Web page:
Wednesday, April 27, 2011

Connecting Through Working the Land

Haftorat Kedoshim, Amos 9:7-15
(The Sephardic custom is to read Yechezkiel 20:2-20)

I was inspired by shepherd Amos who in this week’s haftorah describes the Jewish people’s connection with our Land through working the land. The people of Israel are moreover compared to Hashem’s plant firmly planted on the soil of the Land of Israel. This week of vacation several seminar students take the opportunity to join us at the Judean hills to enjoy nature and volunteer gardening work

The Haftorah’s Connection to the Parashah –
Living a Torah life is a Condition for Living in the Land of Israel
The weekly Torah portion, Kedoshim, teaches the nation of Israel about the importance of living a moral holy life according to the Torah. The parashah opens with the command to “Be holy, for I Hashem your G-d am holy” (Vayikra 19:2). This parashah includes a wealth of mitzvoth pertaining to every facet of life from interpersonal relationships to our relationship with the environment, from our respect for property to sanctifying time and space to the service of Hashem. Achieving holiness through keeping these mitzvot is the required condition that makes Israel worthy of living in the Holy Land. “You shall faithfully observe all My laws...lest the land, to which I bring you to settle in, spew you out” (Vayikra 20:22). The haftorah reinforces the message of Parashat Kedoshim. During the time of the redemption, only the Jews capable of living a holy life will merit living in the rebuilt Land of Israel. Amos prophesies  how “All the sinners of My people shall die by the sword…in that day will I raise up the Sukah of David (Temple) that is fallen, and close up the breaches thereof, and I will raise up his ruins, and I will build it as in the days of old” (Amos 9:10-11). Another connection between the parashah and the haftorah is that they both describe the importance of working the land of Israel. “When you come into the land, you shall plant every fruit-bearing tree...” (Vayikra 19:23). Likewise, the return of the people of Israel to the Promised Land during the redemption is characterized by working the land, as the haftorah describes:  “Behold, days are coming, says Hashem, that the plowman shall overtake the reaper, and the treader of grapes him that sows seed; and the mountains shall drop sweet wine…(Amos 9:13).

The Way of the Land Precedes the Torah
The Hungarian Chareidi Rabbi Yisachar Shlomo Teichtal turned to religious Zionism during the Holocaust when he wrote his in depth, scholarly work about Eretz Yisrael, Redemption and Unity. He explained that the establishment of a Jewish State in the Land of Israel will affect even the Diaspora Jews, who will become more unified through their soul’s connection to the center established in the Land of Israel (Em Habanim Semeichah page 95). The meraglim (spies) in the wilderness were not interested in entering the Land of Israel, because they claimed that Torah precedes the Land of Israel. Therefore, they preferred to remain in the wilderness and learn Torah from Moshe. However, according to the midrash, Derech Eretz – the way that leads to the Land precedes Torah, as it states: “To guard the way of the land, the Tree of Life” (Bereishit 3:24). There is no Tree of Life except the Torah as it states, “She is a Tree of Life to those who hold on to her” (Mishlei 3:18). This teaches us that the way to the Land of Israel precedes the Torah. (Tana, D’Bei Eliyahu Rabah Chapter 1). Although the term “Derech Eretz” usually is translated to mean “The way of the world,” according to Rabbi Akiva Yoseph Shlessinger, Derech Eretz refers to the Land of Israel. I can personally testify that there is no way I would have come to live the Torah way, if the Land of Israel had not been in Jewish hands, making it possible for Jews from the Diaspora to come to Israel. I was totally un-inspired by the way the Jewish religion was practiced in Denmark, where I grew up. It was only my connection to Eretz Yisrael, fostered by my grandparents who both made aliyah when I was a baby, which eventually led me to become a Ba’alat Teshuva (returnee to Judaism). In the Land of Israel vibrating with holiness, at the sun-glowing rocks of the Kotel, surrounded by spiritual seeking Jewish youth from the entire world, my soul was reawakened.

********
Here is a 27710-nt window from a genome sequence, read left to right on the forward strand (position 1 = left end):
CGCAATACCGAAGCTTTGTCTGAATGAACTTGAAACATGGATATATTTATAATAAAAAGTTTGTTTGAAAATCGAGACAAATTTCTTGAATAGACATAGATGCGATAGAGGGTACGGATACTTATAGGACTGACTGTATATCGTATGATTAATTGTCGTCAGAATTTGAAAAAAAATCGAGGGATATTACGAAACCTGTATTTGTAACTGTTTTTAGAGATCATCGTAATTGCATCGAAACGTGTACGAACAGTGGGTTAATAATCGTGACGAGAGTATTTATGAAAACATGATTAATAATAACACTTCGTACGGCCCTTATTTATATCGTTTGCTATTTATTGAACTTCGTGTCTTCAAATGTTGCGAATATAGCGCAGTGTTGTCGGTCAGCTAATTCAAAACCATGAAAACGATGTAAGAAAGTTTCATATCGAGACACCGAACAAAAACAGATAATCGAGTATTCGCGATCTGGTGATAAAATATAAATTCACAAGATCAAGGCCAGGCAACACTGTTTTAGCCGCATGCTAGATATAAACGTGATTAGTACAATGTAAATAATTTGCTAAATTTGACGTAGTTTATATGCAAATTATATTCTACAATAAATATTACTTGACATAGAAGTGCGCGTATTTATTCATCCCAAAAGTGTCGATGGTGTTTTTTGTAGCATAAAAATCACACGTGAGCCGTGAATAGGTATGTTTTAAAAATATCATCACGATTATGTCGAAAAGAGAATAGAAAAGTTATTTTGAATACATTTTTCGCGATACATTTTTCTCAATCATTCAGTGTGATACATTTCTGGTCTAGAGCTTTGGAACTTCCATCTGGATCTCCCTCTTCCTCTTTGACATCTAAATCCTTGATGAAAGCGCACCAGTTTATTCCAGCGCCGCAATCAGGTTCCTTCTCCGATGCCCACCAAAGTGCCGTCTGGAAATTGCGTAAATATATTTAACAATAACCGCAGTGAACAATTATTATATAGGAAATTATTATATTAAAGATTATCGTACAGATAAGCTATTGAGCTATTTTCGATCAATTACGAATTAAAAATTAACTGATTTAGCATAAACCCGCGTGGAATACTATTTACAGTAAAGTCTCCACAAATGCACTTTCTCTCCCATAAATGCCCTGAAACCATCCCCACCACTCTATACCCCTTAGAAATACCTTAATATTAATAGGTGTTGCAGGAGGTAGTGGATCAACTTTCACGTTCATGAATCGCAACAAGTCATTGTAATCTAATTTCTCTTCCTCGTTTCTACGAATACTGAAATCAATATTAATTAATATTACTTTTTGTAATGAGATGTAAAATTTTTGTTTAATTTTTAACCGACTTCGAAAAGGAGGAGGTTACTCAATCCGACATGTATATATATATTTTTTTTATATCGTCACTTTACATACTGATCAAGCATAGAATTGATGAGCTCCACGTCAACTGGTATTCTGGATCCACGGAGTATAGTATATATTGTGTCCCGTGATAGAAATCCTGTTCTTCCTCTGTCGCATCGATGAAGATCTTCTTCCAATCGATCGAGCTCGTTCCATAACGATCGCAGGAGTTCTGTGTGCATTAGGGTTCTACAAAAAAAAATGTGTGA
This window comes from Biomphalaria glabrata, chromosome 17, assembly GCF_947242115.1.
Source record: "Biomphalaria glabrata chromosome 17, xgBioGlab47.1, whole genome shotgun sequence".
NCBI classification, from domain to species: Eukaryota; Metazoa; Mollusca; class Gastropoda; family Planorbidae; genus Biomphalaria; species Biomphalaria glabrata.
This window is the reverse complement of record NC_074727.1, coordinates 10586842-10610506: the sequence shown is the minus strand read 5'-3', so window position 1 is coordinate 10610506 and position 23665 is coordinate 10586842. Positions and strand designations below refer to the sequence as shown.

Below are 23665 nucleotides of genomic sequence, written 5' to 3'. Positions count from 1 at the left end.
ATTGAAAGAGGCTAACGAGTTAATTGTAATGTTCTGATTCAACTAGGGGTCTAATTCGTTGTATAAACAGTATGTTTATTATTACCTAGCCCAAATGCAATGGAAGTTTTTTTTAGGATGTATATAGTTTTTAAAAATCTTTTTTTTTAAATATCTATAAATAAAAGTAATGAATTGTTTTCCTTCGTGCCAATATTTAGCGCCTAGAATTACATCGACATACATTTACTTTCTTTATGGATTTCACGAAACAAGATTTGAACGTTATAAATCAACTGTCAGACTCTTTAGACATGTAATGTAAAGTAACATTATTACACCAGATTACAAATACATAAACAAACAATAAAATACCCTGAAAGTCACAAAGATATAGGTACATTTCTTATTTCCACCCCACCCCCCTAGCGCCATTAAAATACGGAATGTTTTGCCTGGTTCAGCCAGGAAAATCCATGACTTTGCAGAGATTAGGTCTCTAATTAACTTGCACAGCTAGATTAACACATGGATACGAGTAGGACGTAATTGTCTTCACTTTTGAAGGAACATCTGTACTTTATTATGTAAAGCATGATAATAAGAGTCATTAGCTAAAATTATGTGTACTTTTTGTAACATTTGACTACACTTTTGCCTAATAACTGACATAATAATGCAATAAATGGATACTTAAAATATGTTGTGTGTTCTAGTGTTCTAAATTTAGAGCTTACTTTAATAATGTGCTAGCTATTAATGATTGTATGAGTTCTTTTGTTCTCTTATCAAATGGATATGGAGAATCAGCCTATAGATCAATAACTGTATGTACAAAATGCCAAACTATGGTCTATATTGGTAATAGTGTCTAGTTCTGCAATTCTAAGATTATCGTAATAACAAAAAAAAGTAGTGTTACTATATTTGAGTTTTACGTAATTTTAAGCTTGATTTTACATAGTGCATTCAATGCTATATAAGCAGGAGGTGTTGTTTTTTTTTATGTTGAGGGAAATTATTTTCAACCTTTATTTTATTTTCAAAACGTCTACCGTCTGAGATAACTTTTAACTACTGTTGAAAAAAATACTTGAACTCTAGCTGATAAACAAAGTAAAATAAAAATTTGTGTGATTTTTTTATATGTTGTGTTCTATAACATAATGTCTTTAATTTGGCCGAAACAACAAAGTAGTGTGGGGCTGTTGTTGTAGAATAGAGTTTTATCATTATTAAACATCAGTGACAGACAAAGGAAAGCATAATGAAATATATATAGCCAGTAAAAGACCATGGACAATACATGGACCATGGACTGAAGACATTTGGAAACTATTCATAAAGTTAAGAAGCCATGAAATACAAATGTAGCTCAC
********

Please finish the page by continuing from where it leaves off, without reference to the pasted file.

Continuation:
To Plant and Be Planted
“I will bring back the captivity of My people Israel, and they shall build the waste cities, and inhabit them; and they shall plant vineyards, and drink their wine; they shall also make gardens, and eat their fruit. And I will plant them upon their land, and they shall no more be plucked up out of their land which I have given them, says Hashem your G-d ”(Amos 9:14-15). From the sequence of Amos’ promise in our haftorah, it seems clear that if we first work the land and plant, then Hashem will plant us securely in our home land, without ever uprooting us. Planting in the Land of Israel – connecting our souls to their root – connects us to the Land for all eternity. The early Zionist thinker and writer, A.D. Gordon, wrote so beautifully, “We come to our Homeland in order to be planted in our natural soil from which we have been uprooted, to strike our roots deep into its life-giving substances, and to stretch out our branches in the sustaining air and sunlight of the Homeland…” I feel so privileged to be part of the Messianic promise while preparing the soil of Bat Ayin for sowing the summer crop, and while witnessing the orchard at Midreshet B’erot Bat Ayin grow, as young women from the four corners of the earth return to the Torah of the Land. Munching on our homegrown grapes of the Judean hills, imparts within us the bitachon (trust) in the prophetic promise of our haftorah that the children of Israel will never again be uprooted from our land.

Please comment about how Diaspora Jews can strengthen the connection with the Land of Israel.

No comments:

Post a Comment